During their presentation before the U.S. Senate on July 11 and 12, nineteen Senators repudiated the ways America’s largest oil and gas multinational corporation and others in the fossil fuel industry “developed a sophisticated and deceitful campaign that funded think tanks and front groups, and paid public relations firms to deny, counter, and obfuscate peer-reviewed [climate science] research.”
The degree of deception demonstrates the industry’s lack of moral values. To endanger the lives of millions of people across our planet is a crime against humanity. Could it be that ExxonMobil and its facilitators have become victims of their own deception?
What about the people of Guyana? What environmental risks do they face in the not too distant future?
May 26, 2016, marks fifty years since my native land of Guyana gained its independence from Great Britain. I was privileged to have witnessed the birth of our nation and to have shared the euphoria of a battle fought and won. As a teenager at the time, I also cherished the aspirations for our future, as expressed in the chorus of one of our patriotic songs of the sixties: “Guyana the Free” by Valerie Rodway.
All hail to Guyana, our country now free,
One people, one nation, one destiny,
We pledge every effort, we’ll cherish this earth
And make here a paradise – Land of our birth.
Guyana’s birth as a nation was fraught with racial enmity and violence between the two major ethnic groups: descendants of African slaves and East Indian indentured laborers. Members of the minority groups—Chinese, Portuguese, Amerindian, and people of mixed ethnicity (like my family)—were caught in the crossfire. Supporting one side made you an enemy of the other. Over the past fifty years, that racial enmity has continued to retard the realization of our national motto to become one people, one nation, one destiny.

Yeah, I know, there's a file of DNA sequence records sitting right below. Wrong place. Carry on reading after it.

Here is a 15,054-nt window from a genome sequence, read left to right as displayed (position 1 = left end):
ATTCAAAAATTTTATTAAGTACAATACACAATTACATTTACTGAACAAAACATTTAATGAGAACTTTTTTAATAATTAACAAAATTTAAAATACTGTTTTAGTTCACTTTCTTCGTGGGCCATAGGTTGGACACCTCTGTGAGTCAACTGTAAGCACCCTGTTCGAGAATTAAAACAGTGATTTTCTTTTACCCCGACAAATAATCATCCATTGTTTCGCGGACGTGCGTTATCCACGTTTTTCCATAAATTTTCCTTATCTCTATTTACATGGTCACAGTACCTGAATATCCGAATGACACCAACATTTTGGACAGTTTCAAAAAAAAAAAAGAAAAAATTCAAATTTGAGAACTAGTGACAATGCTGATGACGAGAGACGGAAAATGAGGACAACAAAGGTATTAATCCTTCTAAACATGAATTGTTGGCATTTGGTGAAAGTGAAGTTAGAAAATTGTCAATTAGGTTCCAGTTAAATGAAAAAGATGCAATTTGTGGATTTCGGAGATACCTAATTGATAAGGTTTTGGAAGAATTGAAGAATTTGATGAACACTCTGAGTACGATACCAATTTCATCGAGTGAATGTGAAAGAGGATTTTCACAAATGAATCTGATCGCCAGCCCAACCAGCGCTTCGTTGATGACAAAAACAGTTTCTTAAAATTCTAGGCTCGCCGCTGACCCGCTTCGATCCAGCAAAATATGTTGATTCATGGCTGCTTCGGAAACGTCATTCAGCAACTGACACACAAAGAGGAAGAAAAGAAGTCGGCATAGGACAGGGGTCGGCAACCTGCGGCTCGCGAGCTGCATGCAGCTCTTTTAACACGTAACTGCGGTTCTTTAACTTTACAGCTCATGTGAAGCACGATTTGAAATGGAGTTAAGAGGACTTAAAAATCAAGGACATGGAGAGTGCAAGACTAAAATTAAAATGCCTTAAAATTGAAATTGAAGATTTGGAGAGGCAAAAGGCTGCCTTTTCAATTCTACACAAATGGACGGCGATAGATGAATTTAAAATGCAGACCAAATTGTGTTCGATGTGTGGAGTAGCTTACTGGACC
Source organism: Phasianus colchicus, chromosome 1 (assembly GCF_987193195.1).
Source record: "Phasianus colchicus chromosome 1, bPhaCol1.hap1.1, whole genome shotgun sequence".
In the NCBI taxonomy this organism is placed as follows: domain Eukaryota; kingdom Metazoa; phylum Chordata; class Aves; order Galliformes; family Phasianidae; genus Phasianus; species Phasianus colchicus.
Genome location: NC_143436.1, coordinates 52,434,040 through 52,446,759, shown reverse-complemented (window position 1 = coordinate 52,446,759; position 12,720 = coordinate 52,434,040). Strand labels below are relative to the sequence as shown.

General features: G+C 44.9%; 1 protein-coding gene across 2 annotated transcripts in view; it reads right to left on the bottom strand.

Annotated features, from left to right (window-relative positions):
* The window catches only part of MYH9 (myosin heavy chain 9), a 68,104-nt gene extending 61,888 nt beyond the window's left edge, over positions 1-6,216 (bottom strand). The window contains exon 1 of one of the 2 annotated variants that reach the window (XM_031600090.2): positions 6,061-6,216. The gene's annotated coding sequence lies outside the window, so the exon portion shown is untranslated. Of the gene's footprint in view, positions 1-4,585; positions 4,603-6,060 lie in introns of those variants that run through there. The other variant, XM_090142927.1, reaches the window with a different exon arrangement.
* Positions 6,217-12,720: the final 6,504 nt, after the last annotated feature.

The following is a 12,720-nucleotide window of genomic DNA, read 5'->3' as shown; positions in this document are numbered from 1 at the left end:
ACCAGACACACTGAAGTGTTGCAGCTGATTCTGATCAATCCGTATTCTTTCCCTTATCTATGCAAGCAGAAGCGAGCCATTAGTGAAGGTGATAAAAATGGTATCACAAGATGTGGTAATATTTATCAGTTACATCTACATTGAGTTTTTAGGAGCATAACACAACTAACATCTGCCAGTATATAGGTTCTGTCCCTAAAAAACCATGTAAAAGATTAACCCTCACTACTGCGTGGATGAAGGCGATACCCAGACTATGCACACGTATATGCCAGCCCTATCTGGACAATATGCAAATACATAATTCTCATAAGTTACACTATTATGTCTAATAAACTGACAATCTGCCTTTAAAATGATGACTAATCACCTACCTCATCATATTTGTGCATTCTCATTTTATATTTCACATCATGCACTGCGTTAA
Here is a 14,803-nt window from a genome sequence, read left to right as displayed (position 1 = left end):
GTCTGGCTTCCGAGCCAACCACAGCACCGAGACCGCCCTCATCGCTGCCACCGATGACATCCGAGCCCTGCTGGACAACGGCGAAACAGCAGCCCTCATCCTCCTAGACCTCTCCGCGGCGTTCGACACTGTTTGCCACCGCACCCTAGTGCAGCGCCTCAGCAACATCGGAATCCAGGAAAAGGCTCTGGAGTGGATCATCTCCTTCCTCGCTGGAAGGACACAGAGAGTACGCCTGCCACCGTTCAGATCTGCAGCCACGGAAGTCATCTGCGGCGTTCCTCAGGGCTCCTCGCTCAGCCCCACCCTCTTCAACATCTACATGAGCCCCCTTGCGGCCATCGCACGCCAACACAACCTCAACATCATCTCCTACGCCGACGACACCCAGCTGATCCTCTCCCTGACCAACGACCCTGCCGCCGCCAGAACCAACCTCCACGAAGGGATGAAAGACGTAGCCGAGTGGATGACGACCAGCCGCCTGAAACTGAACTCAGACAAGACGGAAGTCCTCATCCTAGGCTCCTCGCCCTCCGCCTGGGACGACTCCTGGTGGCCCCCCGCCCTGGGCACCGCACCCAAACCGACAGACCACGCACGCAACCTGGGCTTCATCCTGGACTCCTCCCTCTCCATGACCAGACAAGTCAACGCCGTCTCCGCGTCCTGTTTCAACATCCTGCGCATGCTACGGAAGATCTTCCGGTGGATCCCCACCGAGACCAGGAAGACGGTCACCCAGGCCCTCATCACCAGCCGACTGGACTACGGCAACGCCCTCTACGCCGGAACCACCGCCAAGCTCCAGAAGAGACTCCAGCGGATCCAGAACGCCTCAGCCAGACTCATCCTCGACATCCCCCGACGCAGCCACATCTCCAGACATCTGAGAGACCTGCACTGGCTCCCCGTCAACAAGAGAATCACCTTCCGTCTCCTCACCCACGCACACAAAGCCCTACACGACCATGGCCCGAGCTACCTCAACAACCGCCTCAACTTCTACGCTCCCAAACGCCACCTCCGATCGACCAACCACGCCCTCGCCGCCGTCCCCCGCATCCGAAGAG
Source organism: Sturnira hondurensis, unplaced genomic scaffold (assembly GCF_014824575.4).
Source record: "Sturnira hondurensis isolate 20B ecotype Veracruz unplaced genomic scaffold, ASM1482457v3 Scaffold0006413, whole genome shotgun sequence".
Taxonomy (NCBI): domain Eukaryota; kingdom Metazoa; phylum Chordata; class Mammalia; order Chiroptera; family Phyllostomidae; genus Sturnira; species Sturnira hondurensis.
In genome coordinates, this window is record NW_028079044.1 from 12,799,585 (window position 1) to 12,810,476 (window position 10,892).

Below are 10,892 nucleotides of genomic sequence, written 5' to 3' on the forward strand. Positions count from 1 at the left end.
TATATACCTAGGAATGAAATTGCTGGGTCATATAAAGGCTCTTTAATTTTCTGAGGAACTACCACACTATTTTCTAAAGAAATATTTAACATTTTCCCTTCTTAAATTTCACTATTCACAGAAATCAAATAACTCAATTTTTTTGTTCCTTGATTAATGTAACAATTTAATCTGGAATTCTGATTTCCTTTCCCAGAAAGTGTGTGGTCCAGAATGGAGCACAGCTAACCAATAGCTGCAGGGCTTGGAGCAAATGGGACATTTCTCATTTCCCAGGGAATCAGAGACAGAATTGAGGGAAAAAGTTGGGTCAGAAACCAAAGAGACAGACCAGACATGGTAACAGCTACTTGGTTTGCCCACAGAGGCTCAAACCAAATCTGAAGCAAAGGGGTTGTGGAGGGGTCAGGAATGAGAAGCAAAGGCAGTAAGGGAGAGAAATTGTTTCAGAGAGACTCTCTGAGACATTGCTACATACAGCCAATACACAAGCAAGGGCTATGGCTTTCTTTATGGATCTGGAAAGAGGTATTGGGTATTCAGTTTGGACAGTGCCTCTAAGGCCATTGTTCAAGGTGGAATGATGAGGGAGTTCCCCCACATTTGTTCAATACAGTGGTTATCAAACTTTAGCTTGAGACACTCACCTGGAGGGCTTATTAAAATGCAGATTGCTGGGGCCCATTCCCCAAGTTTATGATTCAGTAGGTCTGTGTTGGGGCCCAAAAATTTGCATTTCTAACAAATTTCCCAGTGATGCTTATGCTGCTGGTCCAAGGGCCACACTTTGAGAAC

East Indian Cane cutter – Guyana
Photo by John Gimlette (2013)
In honor of Guyana’s fiftieth Independence anniversary on May 26th, my Poetry Corner April 2016 features an excerpt from the poem “Sugar” by Guyanese poet and award-winning short story writer Ruel Johnson. His work largely focuses on social and political issues facing Guyana. In the long, multi-sectional featured poem, he addresses the legacy of colonialism on the enduring divide between the two major ethnic populations: the descendants of African slaves and East Indian indentured laborers.
In section 1—stalk, Johnson recalls his boyhood days growing up in the capital. Sugarcane was a sweet treat. His imagery of his mother whacking the stalk along the joints with her best knife takes us into the canefields. The sweet juice comes at a great price. Continue reading
Poison preferred method of suicide in Guyana
Photo Credit: Guyana Chronicle
In his article, “Guyana’s breakdown is connected to our high suicide rate,” published in Kaieteur News on February 6, 2016, Freddie Kissoon posits that an underlying cause of Guyana’s alarming suicide rate is “the political pessimism that has dogged this country since Independence.” Bear in mind that the controversial columnist, a former social science university lecturer, has been highly critical of the former ruling East Indian left-wing political party (1992-2015).
A small developing Caribbean nation with a declining population of less than 750,000 people (Census 2012), Guyana topped the chart of the World Health Organization’s 2014 report on suicide worldwide, based on data for the year 2012. With a suicide rate of 44.2 per 100,000 persons, Guyana beat South Korea (28.9) and Sri Lanka (28.8). At the time, Guyana’s health authority claimed a much lower rate of 34.7. The nation’s record represented almost four times the global average of 11.4 and over seven times the average of 6.1 for Latin American and the Caribbean. By gender, Guyanese men are much more prone to taking their lives than women with rates of 70.8 and 22.1, respectively. Continue reading